UH Manoa mourns passing of retired political science professor Glendon SchubertUniversity of Hawaiʻi at Mānoa
Department of Political Science
SEATTLE — Glendon Schubert, one of the most creative and influential political scientists of the mid-20th century, died on Jan. 15, 2006, in Seattle, Wash., following a long illness. He was 87 years old.
Born in Oneida, N.Y., on June 7, 1918, Schubert received his AB (magna cum laude) in English and Mathematics in 1940 and a PhD in Political Science in 1948, both from Syracuse University. He served in the U.S. Army, Signal Corps (Intelligence) from 1942-1946 as a first lieutenant and was awarded a Bronze Star.
After teaching in the political science departments of several universities on the East and West Coasts from 1947-1951, Schubert settled down in the political science department of Michigan State University in East Lansing from 1952-1967, rising from assistant to full professor. He was also a Fellow at the Center for Advanced Study in the Behavioral Sciences at Stanford University from 1960-1961, and a Senior Scholar in Residence, Institute of Advanced Projects, at the East-West Center in Honolulu from 1963-1965.
After brief visits at the University of North Carolina in Chapel Hill and York University near Toronto, Canada, Schubert came to the University of Hawaiʻi at Mānoa in 1968 again as an East-West Fellow and became a permanent member of the Department of Political Science with the newly-created rank of university professor in 1971. He was awarded the Regents‘ Medal for Excellence in Research in 1975. From 1986 to 1991, Schubert was also Research Professor at Southern Illinois University, becoming Emeritus Professor there in 1991. After a distinguished career primarily focused on research, he officially retired from UH Mānoa in July 2000.
Schubert was largely responsible for creating two subdisciplines within political science—judicial behavior and biopolitical behavior. The latter emerged from his deeper understanding of the roots of the former. Scholars in the field of judicial behavior recognized that values, opinions and attitudes that judges held explained an important part of their reasoning and decisions on the bench. This was a controversial and often-denied position at the time, but he and many others established the validity and importance of the argument in studies of judges in many jurisdictions around the world, correlating judicial attitudes and life-experiences with the ideological direction of their judicial decisions in an impressively large number of studies and publications. Work in this field still continues among political scientists worldwide. In 1999, Schubert received a Lifetime Career Achievement Award from the American Political Science Association for his pioneering and continuing work in judicial behavior.
His first published work in judicial behavior was "The Study of Judicial Decision-Making as an Aspect of Political Behavior," American Political Science Review (December 1958) followed by scores of articles and research reports. Among his major books in judicial behavior are Quantitative Analysis of Judicial Behavior (1959), Constitutional Politics: The Political Behavior of Supreme Court Justices and the Constitutional Policies That They Make (1960), Judicial Decision-Making (1963), Judicial Policy-Making (1965), The Judicial Mind: The Attitudes and Ideologies of Supreme Court Justices (1965), Political Attitudes and Ideologies: A Cross-Cultural Interdisciplinary Approach (1977), Comparative Judicial Study (1981), and ending with Political Culture and Judicial Behavior (Two Volumes)(1985).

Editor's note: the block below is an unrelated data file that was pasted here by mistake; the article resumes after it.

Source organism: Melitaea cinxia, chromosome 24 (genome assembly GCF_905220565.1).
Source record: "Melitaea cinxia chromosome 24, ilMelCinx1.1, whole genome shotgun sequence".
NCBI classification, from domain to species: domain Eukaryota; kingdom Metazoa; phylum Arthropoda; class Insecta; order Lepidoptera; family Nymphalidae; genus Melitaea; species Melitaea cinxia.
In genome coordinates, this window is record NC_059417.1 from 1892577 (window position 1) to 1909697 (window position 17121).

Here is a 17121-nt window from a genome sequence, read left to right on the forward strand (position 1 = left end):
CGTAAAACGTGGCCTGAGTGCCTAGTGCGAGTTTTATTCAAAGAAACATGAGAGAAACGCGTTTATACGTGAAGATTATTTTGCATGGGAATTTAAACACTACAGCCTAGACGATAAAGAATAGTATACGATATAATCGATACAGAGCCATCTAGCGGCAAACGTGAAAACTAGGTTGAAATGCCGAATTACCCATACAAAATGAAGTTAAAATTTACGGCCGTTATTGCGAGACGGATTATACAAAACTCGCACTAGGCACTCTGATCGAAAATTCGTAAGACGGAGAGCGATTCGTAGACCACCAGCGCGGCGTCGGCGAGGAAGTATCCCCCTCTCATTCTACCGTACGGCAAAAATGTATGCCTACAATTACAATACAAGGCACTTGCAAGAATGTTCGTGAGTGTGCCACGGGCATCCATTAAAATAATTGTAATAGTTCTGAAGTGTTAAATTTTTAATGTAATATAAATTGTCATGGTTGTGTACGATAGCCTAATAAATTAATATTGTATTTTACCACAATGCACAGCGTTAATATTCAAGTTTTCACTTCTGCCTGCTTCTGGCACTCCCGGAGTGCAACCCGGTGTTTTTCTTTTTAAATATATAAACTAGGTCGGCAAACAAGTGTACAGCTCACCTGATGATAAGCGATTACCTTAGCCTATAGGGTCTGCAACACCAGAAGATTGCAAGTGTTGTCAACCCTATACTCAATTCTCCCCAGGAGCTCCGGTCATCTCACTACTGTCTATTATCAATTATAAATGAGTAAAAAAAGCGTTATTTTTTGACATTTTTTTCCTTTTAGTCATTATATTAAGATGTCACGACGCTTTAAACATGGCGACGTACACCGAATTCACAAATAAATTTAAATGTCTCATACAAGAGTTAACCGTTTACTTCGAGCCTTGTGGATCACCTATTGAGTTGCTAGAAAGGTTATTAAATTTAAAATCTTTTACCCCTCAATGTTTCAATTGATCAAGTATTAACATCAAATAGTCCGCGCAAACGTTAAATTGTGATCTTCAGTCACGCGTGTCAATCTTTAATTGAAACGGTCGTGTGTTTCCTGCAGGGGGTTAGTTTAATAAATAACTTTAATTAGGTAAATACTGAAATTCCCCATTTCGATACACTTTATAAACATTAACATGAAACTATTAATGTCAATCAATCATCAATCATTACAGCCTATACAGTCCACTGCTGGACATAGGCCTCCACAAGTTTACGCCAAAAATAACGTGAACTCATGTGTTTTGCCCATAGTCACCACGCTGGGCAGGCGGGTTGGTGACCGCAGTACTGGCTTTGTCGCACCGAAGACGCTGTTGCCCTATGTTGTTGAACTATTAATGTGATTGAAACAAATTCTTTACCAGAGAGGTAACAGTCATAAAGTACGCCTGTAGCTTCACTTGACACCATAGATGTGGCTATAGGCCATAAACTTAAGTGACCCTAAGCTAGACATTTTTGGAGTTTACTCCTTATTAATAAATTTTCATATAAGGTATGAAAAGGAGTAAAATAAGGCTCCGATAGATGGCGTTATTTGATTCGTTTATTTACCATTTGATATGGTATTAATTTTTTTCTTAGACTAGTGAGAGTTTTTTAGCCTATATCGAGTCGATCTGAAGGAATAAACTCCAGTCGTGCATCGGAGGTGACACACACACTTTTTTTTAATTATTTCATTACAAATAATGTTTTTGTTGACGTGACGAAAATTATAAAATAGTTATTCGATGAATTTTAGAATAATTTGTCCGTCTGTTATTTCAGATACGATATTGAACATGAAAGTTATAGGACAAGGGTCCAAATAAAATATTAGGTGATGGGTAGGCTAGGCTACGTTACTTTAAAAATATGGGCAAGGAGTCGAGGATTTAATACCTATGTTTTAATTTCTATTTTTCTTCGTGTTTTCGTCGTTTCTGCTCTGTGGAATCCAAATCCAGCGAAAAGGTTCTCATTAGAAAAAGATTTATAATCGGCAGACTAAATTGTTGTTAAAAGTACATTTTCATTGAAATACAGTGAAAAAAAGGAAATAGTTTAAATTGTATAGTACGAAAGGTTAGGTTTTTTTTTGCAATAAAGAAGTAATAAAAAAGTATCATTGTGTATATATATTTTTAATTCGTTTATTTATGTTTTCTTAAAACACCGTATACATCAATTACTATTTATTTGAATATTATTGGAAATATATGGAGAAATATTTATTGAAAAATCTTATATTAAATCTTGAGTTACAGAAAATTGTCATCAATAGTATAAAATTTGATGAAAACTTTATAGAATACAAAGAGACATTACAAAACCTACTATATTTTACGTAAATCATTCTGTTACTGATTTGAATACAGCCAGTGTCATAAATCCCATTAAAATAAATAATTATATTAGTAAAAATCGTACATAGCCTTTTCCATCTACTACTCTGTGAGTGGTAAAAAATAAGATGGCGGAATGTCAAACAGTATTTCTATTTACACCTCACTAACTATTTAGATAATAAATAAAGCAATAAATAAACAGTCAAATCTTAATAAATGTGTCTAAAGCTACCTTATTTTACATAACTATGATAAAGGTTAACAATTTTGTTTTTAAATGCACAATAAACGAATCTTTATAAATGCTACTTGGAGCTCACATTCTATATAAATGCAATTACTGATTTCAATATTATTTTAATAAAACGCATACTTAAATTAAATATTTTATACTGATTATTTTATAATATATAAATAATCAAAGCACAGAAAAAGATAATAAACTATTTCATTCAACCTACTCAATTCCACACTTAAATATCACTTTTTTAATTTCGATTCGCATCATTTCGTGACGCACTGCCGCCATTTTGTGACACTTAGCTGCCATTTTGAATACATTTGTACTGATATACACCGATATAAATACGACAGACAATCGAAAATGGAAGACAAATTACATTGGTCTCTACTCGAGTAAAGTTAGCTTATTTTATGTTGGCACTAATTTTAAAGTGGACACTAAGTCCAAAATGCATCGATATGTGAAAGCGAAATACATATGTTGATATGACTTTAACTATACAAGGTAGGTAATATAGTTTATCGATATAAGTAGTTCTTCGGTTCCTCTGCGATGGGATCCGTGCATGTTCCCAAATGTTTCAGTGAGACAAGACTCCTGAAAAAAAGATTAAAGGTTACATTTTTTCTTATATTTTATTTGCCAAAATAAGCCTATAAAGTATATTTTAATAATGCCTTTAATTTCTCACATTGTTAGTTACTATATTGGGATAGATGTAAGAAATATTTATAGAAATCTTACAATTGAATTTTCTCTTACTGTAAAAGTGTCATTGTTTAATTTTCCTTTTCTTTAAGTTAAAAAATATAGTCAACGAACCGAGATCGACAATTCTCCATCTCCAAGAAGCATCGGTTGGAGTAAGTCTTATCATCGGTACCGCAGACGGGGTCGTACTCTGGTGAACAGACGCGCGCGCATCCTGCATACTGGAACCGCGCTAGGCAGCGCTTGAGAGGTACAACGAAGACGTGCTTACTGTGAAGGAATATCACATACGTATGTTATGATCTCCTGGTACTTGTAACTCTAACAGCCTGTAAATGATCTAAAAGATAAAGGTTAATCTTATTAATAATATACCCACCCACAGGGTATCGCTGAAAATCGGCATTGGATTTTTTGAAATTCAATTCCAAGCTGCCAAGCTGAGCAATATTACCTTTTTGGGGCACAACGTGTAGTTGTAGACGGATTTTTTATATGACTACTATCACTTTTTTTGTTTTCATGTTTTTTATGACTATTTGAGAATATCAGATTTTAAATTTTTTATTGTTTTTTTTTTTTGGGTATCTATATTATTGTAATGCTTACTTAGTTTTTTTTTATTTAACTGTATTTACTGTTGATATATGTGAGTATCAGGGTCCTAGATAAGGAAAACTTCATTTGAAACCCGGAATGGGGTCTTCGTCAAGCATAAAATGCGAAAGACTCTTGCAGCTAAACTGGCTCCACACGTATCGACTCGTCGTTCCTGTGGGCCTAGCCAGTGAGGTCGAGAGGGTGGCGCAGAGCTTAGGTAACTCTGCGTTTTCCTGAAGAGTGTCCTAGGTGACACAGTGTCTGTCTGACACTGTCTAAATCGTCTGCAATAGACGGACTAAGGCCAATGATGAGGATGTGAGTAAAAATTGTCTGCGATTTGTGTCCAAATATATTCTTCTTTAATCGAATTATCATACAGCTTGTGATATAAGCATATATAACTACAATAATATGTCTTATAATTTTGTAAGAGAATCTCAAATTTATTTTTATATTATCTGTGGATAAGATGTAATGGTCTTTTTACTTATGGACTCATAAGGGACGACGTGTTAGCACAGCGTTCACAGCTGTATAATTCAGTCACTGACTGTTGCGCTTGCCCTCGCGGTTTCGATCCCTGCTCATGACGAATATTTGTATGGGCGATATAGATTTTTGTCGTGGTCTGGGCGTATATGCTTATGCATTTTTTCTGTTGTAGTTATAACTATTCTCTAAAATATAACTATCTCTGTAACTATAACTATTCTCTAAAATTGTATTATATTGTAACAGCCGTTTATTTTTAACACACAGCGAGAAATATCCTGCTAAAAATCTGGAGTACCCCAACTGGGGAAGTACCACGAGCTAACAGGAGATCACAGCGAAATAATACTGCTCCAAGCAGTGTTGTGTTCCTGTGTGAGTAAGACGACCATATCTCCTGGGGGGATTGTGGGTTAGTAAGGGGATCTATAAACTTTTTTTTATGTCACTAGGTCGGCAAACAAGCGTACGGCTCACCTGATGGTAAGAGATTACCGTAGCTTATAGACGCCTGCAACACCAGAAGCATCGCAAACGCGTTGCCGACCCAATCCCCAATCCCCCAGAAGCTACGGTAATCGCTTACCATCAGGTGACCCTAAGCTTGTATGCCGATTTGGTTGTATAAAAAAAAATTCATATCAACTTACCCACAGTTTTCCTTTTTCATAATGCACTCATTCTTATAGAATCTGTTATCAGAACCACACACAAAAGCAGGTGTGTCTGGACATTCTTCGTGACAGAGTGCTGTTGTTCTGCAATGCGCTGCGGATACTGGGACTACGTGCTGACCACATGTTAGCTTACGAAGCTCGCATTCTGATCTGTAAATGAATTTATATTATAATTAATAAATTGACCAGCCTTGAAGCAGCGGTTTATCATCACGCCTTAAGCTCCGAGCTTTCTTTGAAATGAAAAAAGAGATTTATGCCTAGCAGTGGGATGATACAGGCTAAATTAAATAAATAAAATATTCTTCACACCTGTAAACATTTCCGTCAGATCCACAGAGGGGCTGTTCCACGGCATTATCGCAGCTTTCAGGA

During the late 1970s, Schubert recognized that there must be a biological basis for the attitudes and behavior of judges (and all humans), and so he took two years out of his already illustrious professional career and devoted it to the study of the life sciences, first as a Fulbright-Hays Senior Research Scholar at the Zoological Laboratory of the Biological Center of the University of Groningen, Holland (1977-78), and then as a Fellow of the Netherlands Institute for Advanced Study in the Humanities and Social Sciences at Wassenaar, Holland (1978-79). From that point on, while he continued to contribute to the field of judicial behavior, his research and publications increasingly focused on the relation between the life sciences and politics broadly, beginning with "Cooperation, Cognition, and Communication," Behavioral and Brain Sciences (December 1978), and "Ethology: A Primer for Political Scientists," Center for Biopolitical Research Notes (January 1979), and continuing with numerous articles.
His major books in the field were Evolutionary Politics (1989), Primate Politics (1991), and Research in Biopolitics, Vol. 5 (1997), co-edited with his son, James Schubert, and Steven Peterson. Schubert received a Lifetime Career Achievement Award in 1994 from the Association of Politics and Life Sciences.
Schubert had five children, one of whom, James, was a highly-regarded political scientist in his own right who died of a brain tumor shortly before Glendon on Sept. 5, 2005. Schubert is survived by his sister, Dolores Nabkel; his children Frank, Susan, Kathleen and Robin; and his widow, Natalie Klavans.